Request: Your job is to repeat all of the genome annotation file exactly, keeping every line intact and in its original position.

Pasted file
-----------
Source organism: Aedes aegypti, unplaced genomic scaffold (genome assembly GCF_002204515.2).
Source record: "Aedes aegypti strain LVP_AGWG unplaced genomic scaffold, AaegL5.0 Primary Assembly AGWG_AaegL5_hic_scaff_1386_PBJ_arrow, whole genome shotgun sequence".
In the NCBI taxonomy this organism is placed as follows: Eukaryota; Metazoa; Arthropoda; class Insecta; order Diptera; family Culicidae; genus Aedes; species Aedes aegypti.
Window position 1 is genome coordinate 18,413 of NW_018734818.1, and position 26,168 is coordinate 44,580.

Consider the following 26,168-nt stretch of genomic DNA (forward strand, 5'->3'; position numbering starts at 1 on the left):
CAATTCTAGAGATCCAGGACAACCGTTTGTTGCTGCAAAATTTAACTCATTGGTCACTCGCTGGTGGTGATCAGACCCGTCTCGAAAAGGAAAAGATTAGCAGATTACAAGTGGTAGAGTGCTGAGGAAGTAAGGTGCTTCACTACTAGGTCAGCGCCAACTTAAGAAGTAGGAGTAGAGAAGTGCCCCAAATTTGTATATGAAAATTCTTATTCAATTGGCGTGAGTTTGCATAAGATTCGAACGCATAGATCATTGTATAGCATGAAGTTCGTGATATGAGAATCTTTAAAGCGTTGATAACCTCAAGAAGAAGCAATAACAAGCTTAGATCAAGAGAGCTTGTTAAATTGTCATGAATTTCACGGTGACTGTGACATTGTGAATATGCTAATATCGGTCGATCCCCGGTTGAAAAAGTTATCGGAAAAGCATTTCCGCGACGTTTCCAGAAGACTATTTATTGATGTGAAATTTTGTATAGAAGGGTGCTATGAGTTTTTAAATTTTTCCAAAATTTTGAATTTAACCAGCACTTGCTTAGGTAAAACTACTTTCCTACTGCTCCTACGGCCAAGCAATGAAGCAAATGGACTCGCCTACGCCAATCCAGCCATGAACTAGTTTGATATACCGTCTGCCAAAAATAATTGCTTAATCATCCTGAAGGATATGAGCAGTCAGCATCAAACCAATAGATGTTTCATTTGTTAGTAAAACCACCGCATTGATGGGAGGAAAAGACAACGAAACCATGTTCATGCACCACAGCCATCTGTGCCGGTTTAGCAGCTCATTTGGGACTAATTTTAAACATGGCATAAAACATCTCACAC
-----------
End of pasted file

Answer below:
Source organism: Aedes aegypti, unplaced genomic scaffold (genome assembly GCF_002204515.2).
Source record: "Aedes aegypti strain LVP_AGWG unplaced genomic scaffold, AaegL5.0 Primary Assembly AGWG_AaegL5_hic_scaff_1386_PBJ_arrow, whole genome shotgun sequence".
In the NCBI taxonomy this organism is placed as follows: Eukaryota; Metazoa; Arthropoda; class Insecta; order Diptera; family Culicidae; genus Aedes; species Aedes aegypti.
Window position 1 is genome coordinate 18,413 of NW_018734818.1, and position 26,168 is coordinate 44,580.

Consider the following 26,168-nt stretch of genomic DNA (forward strand, 5'->3'; position numbering starts at 1 on the left):
CAATTCTAGAGATCCAGGACAACCGTTTGTTGCTGCAAAATTTAACTCATTGGTCACTCGCTGGTGGTGATCAGACCCGTCTCGAAAAGGAAAAGATTAGCAGATTACAAGTGGTAGAGTGCTGAGGAAGTAAGGTGCTTCACTACTAGGTCAGCGCCAACTTAAGAAGTAGGAGTAGAGAAGTGCCCCAAATTTGTATATGAAAATTCTTATTCAATTGGCGTGAGTTTGCATAAGATTCGAACGCATAGATCATTGTATAGCATGAAGTTCGTGATATGAGAATCTTTAAAGCGTTGATAACCTCAAGAAGAAGCAATAACAAGCTTAGATCAAGAGAGCTTGTTAAATTGTCATGAATTTCACGGTGACTGTGACATTGTGAATATGCTAATATCGGTCGATCCCCGGTTGAAAAAGTTATCGGAAAAGCATTTCCGCGACGTTTCCAGAAGACTATTTATTGATGTGAAATTTTGTATAGAAGGGTGCTATGAGTTTTTAAATTTTTCCAAAATTTTGAATTTAACCAGCACTTGCTTAGGTAAAACTACTTTCCTACTGCTCCTACGGCCAAGCAATGAAGCAAATGGACTCGCCTACGCCAATCCAGCCATGAACTAGTTTGATATACCGTCTGCCAAAAATAATTGCTTAATCATCCTGAAGGATATGAGCAGTCAGCATCAAACCAATAGATGTTTCATTTGTTAGTAAAACCACCGCATTGATGGGAGGAAAAGACAACGAAACCATGTTCATGCACCACAGCCATCTGTGCCGGTTTAGCAGCTCATTTGGGACTAATTTTAAACATGGCATAAAACATCTCACAC